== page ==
My favorite grandmother was sugar, spice, sometimes nice and always aware as fuck. Much like the other two, there wasn’t much of anything you could sneak by her and she’d effortlessly make it clear. I lived with her for 3 years and I got to see a woman live however the fuck she wanted AND do whatever she wanted in her own time. She’d been married before but divorced. She had 4 children; 1 boy and 3 girls (one being my mother).
I watched her the closest because she welcomed me into her life, unlike my other grandmothers. As I write this I acknowledge that I loved her so much because she never said or did anything I could perceive as unloving towards me. She protected me from some very real monsters in my life. She made sense more often than not. She’d ask me everyday how I was doing and every “I love you” felt like I know love should feel. I could ask her anything and she’d always have an answer that was an indisputable truth. She encouraged me to do whatever I wanted to do but to also remember there’s consequences for breaking rules… if you’re caught. She enjoyed the little things in life like getting her newspaper and lottery tickets everyday and also eating the same thing for breakfast, even on the weekend . She read a lot too and had books all over her house. She had a king size bed and slept in the same place every night with food crumbs, newspapers, and books taking up the side of her bed that didn’t have the indent of her body. She taught me to look out for other girls because sometimes us girls are all we gone have… and that has followed me throughout my journey of womanhood. She taught me shit even when she was doing nothing more than minding her own business. She taught me self-care before it became some trendy thing used to disguise selfishness; by her caring for herself first, it enabled her to consistently pour into others. She embodied what I saw to be a whole ass human being and this ain’t me saying my granny was perfect. She wasn’t… however, the world we existed in together was never one where her “bad” outweighed her “good.”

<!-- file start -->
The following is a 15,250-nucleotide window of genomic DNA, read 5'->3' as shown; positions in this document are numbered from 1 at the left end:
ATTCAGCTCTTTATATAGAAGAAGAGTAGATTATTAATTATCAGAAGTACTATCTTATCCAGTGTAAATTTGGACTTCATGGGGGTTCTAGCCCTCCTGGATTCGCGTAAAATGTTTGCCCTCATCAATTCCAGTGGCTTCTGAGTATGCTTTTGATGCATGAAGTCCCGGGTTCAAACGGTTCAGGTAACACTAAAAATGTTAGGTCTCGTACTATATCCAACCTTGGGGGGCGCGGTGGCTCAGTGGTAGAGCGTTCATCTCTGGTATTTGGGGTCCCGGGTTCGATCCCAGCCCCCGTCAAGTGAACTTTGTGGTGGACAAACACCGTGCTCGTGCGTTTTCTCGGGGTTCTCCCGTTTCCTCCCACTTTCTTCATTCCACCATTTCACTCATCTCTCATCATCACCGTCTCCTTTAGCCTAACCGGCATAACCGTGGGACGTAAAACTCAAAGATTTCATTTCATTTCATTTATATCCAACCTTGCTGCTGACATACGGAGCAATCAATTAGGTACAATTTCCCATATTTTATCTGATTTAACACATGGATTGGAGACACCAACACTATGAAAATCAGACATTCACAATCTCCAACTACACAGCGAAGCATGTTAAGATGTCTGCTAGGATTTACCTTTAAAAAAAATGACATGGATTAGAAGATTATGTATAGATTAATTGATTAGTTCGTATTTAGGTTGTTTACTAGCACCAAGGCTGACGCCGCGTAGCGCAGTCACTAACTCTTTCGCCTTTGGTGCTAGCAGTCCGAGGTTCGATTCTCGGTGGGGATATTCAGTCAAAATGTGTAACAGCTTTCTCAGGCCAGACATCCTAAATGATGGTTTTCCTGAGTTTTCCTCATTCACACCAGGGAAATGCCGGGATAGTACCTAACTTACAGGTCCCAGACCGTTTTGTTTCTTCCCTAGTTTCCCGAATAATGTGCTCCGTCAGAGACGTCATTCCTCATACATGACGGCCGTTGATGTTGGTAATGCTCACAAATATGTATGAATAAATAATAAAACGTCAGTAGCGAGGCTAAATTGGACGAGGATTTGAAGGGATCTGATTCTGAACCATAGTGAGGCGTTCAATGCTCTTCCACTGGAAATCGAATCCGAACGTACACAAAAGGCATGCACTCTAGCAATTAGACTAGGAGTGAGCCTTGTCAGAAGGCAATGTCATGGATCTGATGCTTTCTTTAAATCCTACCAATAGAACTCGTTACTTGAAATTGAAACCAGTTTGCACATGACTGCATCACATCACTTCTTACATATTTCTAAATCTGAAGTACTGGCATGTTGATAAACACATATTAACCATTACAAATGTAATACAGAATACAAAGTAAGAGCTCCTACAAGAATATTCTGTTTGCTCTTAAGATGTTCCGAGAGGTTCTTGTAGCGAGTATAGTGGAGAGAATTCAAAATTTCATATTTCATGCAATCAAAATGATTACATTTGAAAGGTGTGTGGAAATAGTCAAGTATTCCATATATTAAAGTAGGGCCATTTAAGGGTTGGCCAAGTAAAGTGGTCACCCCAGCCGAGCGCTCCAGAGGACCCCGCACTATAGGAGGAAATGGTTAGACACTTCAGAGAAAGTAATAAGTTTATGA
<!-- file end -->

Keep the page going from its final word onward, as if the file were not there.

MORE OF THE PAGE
She was the type of woman I strove to be like and she did this by showing me versus telling me how/what to be. She made it clear that I had choices, without implying that they should be made to conform to others will and/or to compromise myself. I can honestly say, all three of those matriarchs would show people better than they could tell them anything. It played a huge part in why I respected them but also why closeness was reserved for only one of them. I saw glimpses of their relationships with their other grandchildren and the feeling of jealousy didn’t take root in my soul. I saw they could and did love those who connected with them and that’s the thing about human connection, regardless of us all being connected, it doesn’t and won’t always feel like it.